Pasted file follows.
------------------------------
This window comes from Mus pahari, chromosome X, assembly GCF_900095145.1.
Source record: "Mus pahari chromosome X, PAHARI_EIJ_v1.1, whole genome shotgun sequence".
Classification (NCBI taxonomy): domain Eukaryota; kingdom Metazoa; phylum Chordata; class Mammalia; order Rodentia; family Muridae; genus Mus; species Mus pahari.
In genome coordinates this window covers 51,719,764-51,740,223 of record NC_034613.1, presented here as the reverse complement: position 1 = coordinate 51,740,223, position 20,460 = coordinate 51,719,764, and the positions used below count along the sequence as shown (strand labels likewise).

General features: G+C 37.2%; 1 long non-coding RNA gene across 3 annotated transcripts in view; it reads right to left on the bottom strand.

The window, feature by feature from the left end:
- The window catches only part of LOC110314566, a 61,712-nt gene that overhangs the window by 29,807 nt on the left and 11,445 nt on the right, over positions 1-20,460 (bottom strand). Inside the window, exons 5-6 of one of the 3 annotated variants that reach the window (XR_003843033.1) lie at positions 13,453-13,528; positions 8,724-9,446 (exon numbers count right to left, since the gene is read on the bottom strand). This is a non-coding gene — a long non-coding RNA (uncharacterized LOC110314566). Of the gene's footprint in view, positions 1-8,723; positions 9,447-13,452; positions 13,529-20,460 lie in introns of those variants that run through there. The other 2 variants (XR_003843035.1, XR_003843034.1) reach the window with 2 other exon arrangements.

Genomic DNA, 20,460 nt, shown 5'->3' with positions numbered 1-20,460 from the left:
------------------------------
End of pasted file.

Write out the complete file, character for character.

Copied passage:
This window comes from Mus pahari, chromosome X, assembly GCF_900095145.1.
Source record: "Mus pahari chromosome X, PAHARI_EIJ_v1.1, whole genome shotgun sequence".
Classification (NCBI taxonomy): domain Eukaryota; kingdom Metazoa; phylum Chordata; class Mammalia; order Rodentia; family Muridae; genus Mus; species Mus pahari.
In genome coordinates this window covers 51,719,764-51,740,223 of record NC_034613.1, presented here as the reverse complement: position 1 = coordinate 51,740,223, position 20,460 = coordinate 51,719,764, and the positions used below count along the sequence as shown (strand labels likewise).

General features: G+C 37.2%; 1 long non-coding RNA gene across 3 annotated transcripts in view; it reads right to left on the bottom strand.

The window, feature by feature from the left end:
- The window catches only part of LOC110314566, a 61,712-nt gene that overhangs the window by 29,807 nt on the left and 11,445 nt on the right, over positions 1-20,460 (bottom strand). Inside the window, exons 5-6 of one of the 3 annotated variants that reach the window (XR_003843033.1) lie at positions 13,453-13,528; positions 8,724-9,446 (exon numbers count right to left, since the gene is read on the bottom strand). This is a non-coding gene — a long non-coding RNA (uncharacterized LOC110314566). Of the gene's footprint in view, positions 1-8,723; positions 9,447-13,452; positions 13,529-20,460 lie in introns of those variants that run through there. The other 2 variants (XR_003843035.1, XR_003843034.1) reach the window with 2 other exon arrangements.

Genomic DNA, 20,460 nt, shown 5'->3' with positions numbered 1-20,460 from the left: